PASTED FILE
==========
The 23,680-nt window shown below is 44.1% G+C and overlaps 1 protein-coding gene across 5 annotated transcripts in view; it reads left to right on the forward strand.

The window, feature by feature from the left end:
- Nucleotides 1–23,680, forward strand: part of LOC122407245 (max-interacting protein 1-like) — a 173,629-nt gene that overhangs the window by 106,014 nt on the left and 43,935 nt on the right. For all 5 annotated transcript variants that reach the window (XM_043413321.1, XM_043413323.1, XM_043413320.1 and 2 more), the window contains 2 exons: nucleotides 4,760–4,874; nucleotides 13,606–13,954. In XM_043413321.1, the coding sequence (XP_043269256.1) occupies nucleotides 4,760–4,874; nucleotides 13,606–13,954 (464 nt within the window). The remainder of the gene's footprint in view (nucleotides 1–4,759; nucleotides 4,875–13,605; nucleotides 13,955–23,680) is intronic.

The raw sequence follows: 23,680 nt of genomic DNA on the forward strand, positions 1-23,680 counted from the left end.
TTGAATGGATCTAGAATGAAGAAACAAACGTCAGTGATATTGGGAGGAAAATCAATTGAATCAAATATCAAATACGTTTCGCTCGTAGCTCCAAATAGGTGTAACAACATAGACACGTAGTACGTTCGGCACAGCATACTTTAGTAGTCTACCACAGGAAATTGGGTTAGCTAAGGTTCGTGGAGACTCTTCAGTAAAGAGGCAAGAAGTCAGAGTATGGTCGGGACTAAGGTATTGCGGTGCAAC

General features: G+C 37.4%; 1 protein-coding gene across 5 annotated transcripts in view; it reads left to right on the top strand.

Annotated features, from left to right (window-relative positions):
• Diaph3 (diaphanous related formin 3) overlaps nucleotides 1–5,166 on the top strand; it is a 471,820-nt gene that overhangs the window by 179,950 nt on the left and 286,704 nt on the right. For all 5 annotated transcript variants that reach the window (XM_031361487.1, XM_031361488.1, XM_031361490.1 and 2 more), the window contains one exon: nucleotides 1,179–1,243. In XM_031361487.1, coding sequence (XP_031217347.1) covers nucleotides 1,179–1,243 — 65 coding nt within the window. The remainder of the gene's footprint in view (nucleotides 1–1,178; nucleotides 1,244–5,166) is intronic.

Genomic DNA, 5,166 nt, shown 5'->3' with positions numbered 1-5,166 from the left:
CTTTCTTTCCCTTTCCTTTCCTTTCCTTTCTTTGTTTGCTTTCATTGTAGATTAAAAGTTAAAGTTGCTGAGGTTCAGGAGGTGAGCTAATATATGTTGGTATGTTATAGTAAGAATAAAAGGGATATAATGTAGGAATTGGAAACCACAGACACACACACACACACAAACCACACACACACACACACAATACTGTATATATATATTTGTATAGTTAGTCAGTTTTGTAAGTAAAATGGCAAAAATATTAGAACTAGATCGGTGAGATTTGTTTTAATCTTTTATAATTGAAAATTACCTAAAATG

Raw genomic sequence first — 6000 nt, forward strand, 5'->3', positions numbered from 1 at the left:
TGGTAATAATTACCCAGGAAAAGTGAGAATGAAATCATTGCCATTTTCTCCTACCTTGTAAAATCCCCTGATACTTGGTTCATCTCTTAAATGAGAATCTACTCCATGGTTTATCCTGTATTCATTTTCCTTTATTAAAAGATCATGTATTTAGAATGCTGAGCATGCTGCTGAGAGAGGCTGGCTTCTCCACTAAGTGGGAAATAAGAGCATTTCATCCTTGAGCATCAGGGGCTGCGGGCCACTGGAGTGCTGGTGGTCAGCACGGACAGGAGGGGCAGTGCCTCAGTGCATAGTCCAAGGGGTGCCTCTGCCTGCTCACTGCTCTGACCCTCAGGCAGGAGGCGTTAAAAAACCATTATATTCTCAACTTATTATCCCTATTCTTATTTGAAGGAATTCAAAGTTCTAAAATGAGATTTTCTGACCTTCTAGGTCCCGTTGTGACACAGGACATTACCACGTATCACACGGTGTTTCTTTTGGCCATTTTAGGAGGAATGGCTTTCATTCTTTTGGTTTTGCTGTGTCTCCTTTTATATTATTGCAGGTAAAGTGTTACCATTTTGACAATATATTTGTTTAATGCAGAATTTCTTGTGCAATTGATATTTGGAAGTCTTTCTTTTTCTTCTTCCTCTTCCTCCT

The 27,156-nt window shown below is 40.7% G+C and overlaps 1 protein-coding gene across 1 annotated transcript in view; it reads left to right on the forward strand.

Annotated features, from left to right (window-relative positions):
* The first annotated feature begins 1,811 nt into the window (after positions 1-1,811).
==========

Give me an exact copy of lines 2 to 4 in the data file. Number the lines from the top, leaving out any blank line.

The window, feature by feature from the left end:
- Nucleotides 1–23,680, forward strand: part of LOC122407245 (max-interacting protein 1-like) — a 173,629-nt gene that overhangs the window by 106,014 nt on the left and 43,935 nt on the right. For all 5 annotated transcript variants that reach the window (XM_043413321.1, XM_043413323.1, XM_043413320.1 and 2 more), the window contains 2 exons: nucleotides 4,760–4,874; nucleotides 13,606–13,954. In XM_043413321.1, the coding sequence (XP_043269256.1) occupies nucleotides 4,760–4,874; nucleotides 13,606–13,954 (464 nt within the window). The remainder of the gene's footprint in view (nucleotides 1–4,759; nucleotides 4,875–13,605; nucleotides 13,955–23,680) is intronic.

The raw sequence follows: 23,680 nt of genomic DNA on the forward strand, positions 1-23,680 counted from the left end.